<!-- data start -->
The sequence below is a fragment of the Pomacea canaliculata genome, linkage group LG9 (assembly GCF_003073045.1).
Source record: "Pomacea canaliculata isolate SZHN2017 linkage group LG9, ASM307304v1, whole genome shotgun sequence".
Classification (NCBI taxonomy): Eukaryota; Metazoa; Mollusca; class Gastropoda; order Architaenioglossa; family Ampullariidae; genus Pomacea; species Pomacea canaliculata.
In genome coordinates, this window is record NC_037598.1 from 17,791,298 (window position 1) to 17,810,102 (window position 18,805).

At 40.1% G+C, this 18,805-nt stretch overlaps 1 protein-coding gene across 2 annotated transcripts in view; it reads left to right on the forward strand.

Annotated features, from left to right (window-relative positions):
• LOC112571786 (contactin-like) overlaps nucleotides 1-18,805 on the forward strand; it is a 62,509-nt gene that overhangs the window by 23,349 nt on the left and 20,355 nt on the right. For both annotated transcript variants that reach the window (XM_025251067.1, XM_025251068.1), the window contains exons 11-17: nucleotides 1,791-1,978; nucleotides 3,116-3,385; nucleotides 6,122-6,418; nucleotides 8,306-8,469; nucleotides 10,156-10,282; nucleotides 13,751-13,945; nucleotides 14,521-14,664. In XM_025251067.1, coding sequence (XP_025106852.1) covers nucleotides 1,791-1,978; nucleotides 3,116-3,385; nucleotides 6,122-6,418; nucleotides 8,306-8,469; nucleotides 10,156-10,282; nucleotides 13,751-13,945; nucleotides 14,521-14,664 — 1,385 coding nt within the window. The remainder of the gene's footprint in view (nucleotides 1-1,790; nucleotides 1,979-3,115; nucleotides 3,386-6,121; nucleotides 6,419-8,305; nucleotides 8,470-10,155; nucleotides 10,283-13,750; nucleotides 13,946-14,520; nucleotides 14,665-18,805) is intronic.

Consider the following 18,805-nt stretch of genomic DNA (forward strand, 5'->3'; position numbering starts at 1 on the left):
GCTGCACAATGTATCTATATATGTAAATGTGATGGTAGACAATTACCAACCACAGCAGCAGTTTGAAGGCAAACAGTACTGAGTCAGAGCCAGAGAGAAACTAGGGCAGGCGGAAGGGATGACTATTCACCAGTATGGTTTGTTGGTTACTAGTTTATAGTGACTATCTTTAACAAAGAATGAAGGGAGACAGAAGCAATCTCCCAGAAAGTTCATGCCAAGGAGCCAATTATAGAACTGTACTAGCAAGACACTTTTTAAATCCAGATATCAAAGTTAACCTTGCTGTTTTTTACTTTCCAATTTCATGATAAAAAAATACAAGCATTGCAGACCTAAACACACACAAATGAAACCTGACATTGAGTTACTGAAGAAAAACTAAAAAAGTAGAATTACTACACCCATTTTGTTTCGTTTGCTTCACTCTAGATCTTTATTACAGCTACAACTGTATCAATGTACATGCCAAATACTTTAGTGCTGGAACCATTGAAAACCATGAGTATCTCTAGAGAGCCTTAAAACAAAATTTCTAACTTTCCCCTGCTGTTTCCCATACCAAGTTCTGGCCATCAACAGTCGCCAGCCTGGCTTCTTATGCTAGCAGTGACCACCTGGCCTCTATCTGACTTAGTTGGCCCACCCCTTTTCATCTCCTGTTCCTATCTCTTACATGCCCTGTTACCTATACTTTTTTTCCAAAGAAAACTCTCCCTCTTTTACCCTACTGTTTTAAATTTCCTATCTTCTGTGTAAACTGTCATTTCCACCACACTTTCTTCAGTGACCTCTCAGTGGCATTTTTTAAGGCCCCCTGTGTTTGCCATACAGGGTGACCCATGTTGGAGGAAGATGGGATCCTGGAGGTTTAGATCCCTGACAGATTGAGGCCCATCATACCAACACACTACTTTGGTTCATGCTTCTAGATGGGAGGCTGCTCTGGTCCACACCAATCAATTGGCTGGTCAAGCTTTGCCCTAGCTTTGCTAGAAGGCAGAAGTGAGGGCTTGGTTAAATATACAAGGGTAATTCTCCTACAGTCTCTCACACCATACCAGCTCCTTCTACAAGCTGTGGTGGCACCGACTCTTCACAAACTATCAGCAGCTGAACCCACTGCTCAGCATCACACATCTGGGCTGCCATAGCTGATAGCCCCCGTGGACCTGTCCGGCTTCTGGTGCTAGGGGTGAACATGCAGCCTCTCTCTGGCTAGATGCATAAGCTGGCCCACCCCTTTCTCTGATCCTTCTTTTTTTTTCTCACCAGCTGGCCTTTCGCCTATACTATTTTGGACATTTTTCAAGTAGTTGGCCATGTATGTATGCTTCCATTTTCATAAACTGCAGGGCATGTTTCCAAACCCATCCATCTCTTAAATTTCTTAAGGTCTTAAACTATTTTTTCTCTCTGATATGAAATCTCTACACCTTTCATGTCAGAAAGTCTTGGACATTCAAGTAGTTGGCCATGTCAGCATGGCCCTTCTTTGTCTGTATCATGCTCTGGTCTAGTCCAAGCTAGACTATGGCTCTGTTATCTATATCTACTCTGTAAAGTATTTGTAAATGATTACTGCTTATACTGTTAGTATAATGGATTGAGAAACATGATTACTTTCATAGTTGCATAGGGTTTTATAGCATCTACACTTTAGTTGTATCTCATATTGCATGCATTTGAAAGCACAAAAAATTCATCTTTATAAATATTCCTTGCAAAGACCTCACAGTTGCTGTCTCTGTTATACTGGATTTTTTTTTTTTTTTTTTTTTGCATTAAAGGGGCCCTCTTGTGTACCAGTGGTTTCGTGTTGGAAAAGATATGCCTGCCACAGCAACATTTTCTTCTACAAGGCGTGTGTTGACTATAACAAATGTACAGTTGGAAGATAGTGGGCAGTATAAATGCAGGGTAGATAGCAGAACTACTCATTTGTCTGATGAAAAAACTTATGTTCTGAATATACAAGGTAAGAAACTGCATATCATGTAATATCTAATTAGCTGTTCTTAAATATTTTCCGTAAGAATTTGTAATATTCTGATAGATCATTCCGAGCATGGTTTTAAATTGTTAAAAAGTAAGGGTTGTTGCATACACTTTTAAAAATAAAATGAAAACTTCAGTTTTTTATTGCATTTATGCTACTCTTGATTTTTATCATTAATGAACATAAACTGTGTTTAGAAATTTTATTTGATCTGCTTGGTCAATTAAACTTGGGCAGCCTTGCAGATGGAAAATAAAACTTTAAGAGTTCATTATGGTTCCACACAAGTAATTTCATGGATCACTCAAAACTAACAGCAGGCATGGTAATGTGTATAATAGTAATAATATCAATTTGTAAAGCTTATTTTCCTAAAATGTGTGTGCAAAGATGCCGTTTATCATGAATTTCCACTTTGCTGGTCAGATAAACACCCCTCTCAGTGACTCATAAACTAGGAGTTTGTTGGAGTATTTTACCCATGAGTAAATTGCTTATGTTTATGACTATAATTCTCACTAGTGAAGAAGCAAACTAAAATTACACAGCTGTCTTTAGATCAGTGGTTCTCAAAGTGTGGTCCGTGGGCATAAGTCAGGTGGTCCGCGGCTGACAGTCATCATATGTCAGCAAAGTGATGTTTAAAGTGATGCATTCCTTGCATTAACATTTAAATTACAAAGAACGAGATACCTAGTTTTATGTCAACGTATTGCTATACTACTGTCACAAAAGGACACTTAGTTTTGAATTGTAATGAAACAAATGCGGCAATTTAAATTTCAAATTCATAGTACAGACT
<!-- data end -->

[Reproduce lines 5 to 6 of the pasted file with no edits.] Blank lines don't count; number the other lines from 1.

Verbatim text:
At 40.1% G+C, this 18,805-nt stretch overlaps 1 protein-coding gene across 2 annotated transcripts in view; it reads left to right on the forward strand.

Annotated features, from left to right (window-relative positions):